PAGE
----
The Ecology Action Center’s role is to educate residents and organizations on how they can benefit from this program, either providing information directly to individuals or offering brief online overview presentations to organizations and community groups. The EAC helps eligible residents and organizations access the ILSFA program and the benefits of solar.  Contact Larissa Armstrong, at [email protected] or 309-454-3169 x.15 to learn more or schedule a group presentation.

McLean County Waste Rates Converging: 2019 recycling rate dips slightly while waste landfilled continues to decrease

PRESS RELEASE: For immediate release July 13, 2020
Michael Brown 309-454-3169 x.11

McLean County’s recycling rate stayed relatively steady from 2018 to 2019 with only a 1.4% decline. The Ecology Action Center’s annual calculation of community-wide waste generation and recycling shows that the County reached a recycling rate of 45.74%, dropping from the all-time high of 46.44%. As a result, the County maintained progress towards the new community-wide recycling rate goal of 50% set in 2017 under the new 20-year solid waste management plan.  No single category of recyclable materials saw significant fluctuations from the year prior, while there were minor fluctuations across the board in all material streams.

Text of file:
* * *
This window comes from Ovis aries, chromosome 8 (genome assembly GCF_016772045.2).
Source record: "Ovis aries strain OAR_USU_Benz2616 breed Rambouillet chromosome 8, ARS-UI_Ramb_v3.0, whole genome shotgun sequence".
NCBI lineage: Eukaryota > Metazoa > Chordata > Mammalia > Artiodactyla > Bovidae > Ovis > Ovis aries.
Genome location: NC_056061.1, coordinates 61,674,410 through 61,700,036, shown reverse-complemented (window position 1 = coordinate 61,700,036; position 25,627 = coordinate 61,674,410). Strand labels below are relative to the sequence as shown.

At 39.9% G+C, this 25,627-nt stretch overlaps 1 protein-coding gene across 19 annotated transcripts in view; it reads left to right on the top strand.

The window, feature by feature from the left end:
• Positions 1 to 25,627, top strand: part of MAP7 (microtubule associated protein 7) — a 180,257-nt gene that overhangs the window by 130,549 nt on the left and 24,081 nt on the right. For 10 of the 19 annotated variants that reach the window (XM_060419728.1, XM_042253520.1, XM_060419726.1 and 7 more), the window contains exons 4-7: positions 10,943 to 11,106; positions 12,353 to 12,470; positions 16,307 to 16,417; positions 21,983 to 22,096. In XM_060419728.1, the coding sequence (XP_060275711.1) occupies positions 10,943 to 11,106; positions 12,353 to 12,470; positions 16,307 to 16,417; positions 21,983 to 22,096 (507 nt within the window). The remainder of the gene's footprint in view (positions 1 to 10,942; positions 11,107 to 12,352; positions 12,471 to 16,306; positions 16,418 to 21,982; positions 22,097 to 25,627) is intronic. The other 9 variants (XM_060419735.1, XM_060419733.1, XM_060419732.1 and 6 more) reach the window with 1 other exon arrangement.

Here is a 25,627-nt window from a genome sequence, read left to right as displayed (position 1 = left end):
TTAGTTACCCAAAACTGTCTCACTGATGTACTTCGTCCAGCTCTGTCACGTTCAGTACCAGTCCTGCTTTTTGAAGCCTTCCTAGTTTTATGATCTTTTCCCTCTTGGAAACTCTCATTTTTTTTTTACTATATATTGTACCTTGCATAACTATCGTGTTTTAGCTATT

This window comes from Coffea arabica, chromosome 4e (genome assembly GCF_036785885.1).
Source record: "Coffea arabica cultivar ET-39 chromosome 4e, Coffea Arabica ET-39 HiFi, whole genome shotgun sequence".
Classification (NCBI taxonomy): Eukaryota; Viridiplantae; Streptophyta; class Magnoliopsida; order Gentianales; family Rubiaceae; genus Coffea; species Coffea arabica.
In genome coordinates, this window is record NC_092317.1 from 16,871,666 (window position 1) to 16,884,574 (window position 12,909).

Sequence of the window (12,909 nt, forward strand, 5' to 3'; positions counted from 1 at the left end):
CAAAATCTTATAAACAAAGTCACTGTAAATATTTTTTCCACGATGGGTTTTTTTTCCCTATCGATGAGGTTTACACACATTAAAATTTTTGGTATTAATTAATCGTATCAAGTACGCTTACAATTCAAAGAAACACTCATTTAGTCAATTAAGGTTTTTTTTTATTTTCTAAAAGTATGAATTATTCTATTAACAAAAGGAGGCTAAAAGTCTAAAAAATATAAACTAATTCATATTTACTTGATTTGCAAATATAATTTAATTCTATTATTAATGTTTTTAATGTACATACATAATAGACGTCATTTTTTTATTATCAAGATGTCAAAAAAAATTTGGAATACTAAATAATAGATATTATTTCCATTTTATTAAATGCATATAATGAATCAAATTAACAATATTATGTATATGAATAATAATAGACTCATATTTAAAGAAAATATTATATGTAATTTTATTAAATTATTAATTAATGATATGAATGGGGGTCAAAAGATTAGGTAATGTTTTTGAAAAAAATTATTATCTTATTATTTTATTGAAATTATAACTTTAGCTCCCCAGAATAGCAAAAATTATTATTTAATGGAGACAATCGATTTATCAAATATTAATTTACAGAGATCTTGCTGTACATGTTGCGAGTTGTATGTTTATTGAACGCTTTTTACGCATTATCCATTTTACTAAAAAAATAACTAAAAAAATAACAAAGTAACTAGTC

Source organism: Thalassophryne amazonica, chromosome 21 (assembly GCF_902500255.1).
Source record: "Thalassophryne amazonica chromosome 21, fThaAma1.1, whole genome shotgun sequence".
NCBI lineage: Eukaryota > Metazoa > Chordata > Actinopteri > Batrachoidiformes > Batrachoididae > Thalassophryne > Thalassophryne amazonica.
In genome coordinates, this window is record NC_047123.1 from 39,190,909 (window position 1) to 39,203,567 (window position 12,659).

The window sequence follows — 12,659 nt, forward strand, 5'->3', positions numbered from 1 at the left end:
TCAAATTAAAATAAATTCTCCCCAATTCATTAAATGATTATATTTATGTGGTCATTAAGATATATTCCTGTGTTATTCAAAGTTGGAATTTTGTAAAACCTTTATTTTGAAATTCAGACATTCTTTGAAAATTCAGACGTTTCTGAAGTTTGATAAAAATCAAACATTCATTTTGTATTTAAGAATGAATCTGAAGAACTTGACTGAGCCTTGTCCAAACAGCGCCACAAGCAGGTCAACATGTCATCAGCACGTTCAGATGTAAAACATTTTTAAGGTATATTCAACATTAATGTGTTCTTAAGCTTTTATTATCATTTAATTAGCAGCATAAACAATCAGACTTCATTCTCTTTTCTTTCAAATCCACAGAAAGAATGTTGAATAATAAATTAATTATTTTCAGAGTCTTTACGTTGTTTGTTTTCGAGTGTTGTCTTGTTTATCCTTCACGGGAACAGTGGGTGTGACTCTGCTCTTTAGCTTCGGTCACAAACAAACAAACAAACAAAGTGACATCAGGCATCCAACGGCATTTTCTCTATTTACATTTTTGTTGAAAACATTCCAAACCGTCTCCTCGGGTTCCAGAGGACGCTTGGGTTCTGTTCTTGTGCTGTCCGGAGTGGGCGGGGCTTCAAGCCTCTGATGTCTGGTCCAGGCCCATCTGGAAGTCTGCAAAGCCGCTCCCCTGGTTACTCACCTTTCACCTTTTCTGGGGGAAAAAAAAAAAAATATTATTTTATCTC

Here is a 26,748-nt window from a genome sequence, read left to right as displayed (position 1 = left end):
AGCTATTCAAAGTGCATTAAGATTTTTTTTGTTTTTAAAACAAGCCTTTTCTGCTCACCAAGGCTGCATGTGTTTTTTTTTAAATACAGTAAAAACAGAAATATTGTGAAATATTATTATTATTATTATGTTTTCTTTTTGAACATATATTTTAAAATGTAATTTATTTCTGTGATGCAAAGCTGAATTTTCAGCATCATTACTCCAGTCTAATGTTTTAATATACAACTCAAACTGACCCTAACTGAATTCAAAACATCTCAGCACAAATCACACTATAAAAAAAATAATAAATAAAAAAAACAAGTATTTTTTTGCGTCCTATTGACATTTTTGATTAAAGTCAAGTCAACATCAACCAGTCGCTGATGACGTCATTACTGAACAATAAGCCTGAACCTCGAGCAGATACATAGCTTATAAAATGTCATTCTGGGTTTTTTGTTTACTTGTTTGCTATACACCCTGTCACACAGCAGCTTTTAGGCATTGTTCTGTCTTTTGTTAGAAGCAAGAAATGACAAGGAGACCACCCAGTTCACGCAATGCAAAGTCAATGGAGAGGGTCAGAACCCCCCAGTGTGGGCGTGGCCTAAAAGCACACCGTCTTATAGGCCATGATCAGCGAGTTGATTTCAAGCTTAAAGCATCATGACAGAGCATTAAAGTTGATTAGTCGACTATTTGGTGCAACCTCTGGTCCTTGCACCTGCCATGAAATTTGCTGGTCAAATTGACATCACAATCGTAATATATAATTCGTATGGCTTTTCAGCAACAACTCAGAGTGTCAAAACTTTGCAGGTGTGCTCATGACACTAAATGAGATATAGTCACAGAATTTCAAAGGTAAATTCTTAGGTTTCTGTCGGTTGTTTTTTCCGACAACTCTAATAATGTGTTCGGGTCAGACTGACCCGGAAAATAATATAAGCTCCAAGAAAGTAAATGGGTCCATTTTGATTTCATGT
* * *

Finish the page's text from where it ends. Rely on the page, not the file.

2013 2014 2015 2016 2017 2018 2019
Total MSW Recycled (tons)  73,833 85,196 81,302 83,335 88,459 94,804 88,330
Total MSW Landfilled (tons) 121,991 141,068 154,662 120,815 124,364 109,467 104,772
Total Municipal Solid Waste Generated (tons) 195,824 226,264 235,964 204,150 211,230 204,271 193,102
Percent Change from Previous Year 6.96% 15.54% 4.29% -13.48% 3.47% -3.29% -5.47%
Recycling Rate 37.70% 37.65% 34.46% 40.82% 41.88% 46.41% 45.74%
Percent Change from Previous Year 3.43% -0.13% -8.49% 18.47% 2.59% 10.82% -1.44%